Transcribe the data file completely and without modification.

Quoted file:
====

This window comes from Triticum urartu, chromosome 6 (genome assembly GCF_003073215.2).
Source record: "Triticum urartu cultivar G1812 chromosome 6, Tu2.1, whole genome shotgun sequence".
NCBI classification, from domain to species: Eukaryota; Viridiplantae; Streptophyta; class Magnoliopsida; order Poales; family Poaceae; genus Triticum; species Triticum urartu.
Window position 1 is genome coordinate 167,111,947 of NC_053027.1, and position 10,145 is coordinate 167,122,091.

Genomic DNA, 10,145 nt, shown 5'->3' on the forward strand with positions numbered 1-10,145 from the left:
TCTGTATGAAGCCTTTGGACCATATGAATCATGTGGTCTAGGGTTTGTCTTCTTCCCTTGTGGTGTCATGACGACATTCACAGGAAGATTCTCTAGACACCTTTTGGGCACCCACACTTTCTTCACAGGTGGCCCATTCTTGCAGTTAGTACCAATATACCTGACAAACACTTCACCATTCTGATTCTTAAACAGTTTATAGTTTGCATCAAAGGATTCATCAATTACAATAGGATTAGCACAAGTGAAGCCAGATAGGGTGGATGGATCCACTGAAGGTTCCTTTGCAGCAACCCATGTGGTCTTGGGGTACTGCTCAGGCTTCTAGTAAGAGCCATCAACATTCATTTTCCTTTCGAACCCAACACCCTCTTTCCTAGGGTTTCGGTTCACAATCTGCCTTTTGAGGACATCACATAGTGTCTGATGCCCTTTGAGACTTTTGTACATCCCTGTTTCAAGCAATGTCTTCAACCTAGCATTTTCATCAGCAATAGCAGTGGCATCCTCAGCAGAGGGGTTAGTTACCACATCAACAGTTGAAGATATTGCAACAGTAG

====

This window comes from Triticum urartu, chromosome 6 (genome assembly GCF_003073215.2).
Source record: "Triticum urartu cultivar G1812 chromosome 6, Tu2.1, whole genome shotgun sequence".
NCBI classification, from domain to species: Eukaryota; Viridiplantae; Streptophyta; class Magnoliopsida; order Poales; family Poaceae; genus Triticum; species Triticum urartu.
Window position 1 is genome coordinate 167,111,947 of NC_053027.1, and position 10,145 is coordinate 167,122,091.

Genomic DNA, 10,145 nt, shown 5'->3' on the forward strand with positions numbered 1-10,145 from the left:
TCTGTATGAAGCCTTTGGACCATATGAATCATGTGGTCTAGGGTTTGTCTTCTTCCCTTGTGGTGTCATGACGACATTCACAGGAAGATTCTCTAGACACCTTTTGGGCACCCACACTTTCTTCACAGGTGGCCCATTCTTGCAGTTAGTACCAATATACCTGACAAACACTTCACCATTCTGATTCTTAAACAGTTTATAGTTTGCATCAAAGGATTCATCAATTACAATAGGATTAGCACAAGTGAAGCCAGATAGGGTGGATGGATCCACTGAAGGTTCCTTTGCAGCAACCCATGTGGTCTTGGGGTACTGCTCAGGCTTCTAGTAAGAGCCATCAACATTCATTTTCCTTTCGAACCCAACACCCTCTTTCCTAGGGTTTCGGTTCACAATCTGCCTTTTGAGGACATCACATAGTGTCTGATGCCCTTTGAGACTTTTGTACATCCCTGTTTCAAGCAATGTCTTCAACCTAGCATTTTCATCAGCAATAGCAGTGGCATCCTCAGCAGAGGGGTTAGTTACCACATCAACAGTTGAAGATATTGCAACAGTAG